Youth in Singapore more likely to meet others for socialising in phase 2 of Covid-19 reopening: Survey
When it comes to Covid-19, Mr Lim Chia Wei plays by the rules. He wears a mask, maintains safe distancing, washes his hands regularly and uses common serving utensils when sharing food.
But the 24-year-old student also meets two to three different groups of friends a week – something not uncommon among people his age.
A recent online poll commissioned by The Sunday Times, carried out by online market research firm Milieu Insight, found that young people have been meeting more groups each week in phase two of the reopening.
The poll of 1,000 people, representative of the Singapore resident population aged 16 and above, was conducted over the recent National Day long weekend. The margin of error was +/- 3 per cent with a 95 per cent confidence level.
Respondents aged between 16 and 34 were more likely to report that they had been socialising with people outside their households for non-work purposes a few times a week since phase two started.
This was in contrast to those aged 35 and above, who were more likely to say they socialised outside their households only once a week or once every few weeks.
Overall, about 51 per cent of those surveyed said they socialised with people outside their households once a week or more, while only 14 per cent indicated that they had not socialised with anyone since phase two began.
Among those who had socialised, 68 per cent tended to meet one to two different groups a week, while another 30 per cent said they socialised with three to five different groups on a weekly basis.
Those aged between 16 and 24 were statistically more likely than other age groups to socialise with more groups across their networks each week, with 40 per cent saying they met three to five groups per week.
Mr Lim said: “Initially, I was very scared of the virus, minimising my number of trips to supermarkets during the circuit breaker period. After that, it seems that the community infections have been kept low. I slowly shifted to the belief that ‘lives need to go on safely’, so I take the necessary precautions while trying to return to normal life, including meeting up with friends.”
Fifty-three per cent of those who had socialised since phase two started said they tended to hang out in groups of four to five people, while 44 per cent said they usually socialised in groups of two or three.
Only 4 per cent said they had been meeting up in groups of six or more. Among this group, about a third were aged between 16 and 24.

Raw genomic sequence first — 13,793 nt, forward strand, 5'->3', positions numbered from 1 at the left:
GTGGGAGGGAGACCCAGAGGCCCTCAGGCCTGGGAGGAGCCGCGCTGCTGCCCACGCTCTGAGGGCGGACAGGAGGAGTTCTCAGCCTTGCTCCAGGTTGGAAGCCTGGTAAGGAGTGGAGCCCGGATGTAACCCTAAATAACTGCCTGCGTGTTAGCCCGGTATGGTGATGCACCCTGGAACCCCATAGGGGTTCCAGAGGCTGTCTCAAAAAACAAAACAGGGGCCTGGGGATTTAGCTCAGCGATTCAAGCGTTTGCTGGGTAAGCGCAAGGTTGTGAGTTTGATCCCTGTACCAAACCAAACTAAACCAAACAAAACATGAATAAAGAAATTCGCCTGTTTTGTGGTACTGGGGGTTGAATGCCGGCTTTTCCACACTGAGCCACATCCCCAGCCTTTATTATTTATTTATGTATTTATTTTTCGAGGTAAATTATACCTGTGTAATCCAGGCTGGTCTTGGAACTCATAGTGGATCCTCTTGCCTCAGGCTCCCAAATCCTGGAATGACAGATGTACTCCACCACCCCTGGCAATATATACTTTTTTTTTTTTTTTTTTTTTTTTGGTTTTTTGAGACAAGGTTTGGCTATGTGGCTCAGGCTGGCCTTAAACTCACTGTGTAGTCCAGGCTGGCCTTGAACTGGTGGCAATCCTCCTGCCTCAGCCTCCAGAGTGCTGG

Not all youth are social butterflies, however. Fifty-seven per cent of those aged between 16 and 24 said they stuck to meeting one to two groups of people each week.
Mr Gabriel Lim, 25, who works in the consulting industry, is among them. He said he has grown used to the idea of virtual meet-ups.
NOT ONLY THE YOUNG
There will, of course, be the ones who are more adventurous with risk-taking, but that is equally true for people of other age groups as well.
PROFESSOR TEO YIK YING, dean of the National University of Singapore’s Saw Swee Hock School of Public Health, on how people are behaving during the pandemic.
“Though I am not afraid of getting the virus, limiting meet-ups does provide peace of mind,” he said, adding that he avoids visiting homes where there are elderly people to lower the risk of them being infected.
“And even though virtual meet-ups will never replace the human connection one gets from a physical exchange, it is common now for us to catch up over Zoom. They have also brought about many conveniences, such as not having to use a mask, saving on travel time and saving money – and you can still talk to friends from the comfort of your room.”
Seventy-seven per cent of those aged 55 and above in the survey said they met only one to two different groups a week.
Housewife Nancy Ong, 55, has stayed home most of the time since the start of the circuit breaker, and resumed visits to her elderly mother only since restrictions were eased.
She said she used to gather with her friends on the weekends for activities but most have been cancelled and she avoids the rest.
“I think it’s good to cut down on meeting people in general, but it’s still important not to stay home all the time. Hence, I have started to join a group of friends for outdoor exercise, once every week or two, and we mostly keep to the same people,” she said.
Associate Professor Tan Ern Ser of the department of sociology in the National University of Singapore’s Faculty of Arts and Social Sciences said the difference in types of behaviour likely had to do with the usual lifestyles of different age groups. “What we are seeing here with regard to young people reflects their lifestyle of meeting friends often in large numbers… after the work day,” he said.
While there are currently no rules on how many different groups one can meet during phase two of the reopening, experts said that meeting more people increases the risk of spreading or catching Covid-19.
But Professor Teo Yik Ying, dean of the National University of Singapore’s Saw Swee Hock School of Public Health, said that attempting to completely restrict young people from socialising may end up driving many activities underground.
“A better approach is to communicate to these people clearly, so they understand the risks involved,” he said.
The main risk is of them passing the virus on to older family members, who may be at higher risk of developing complications because of their age or health condition.
Prof Teo said: “It’s about letting them know the consequence of their actions will be felt more acutely by their loved ones, and I expect for a society like Singapore’s, a majority of the young people are actually sensible about it.
“There will, of course, be the ones who are more adventurous with risk-taking, but that is equally true for people of other age groups as well.”
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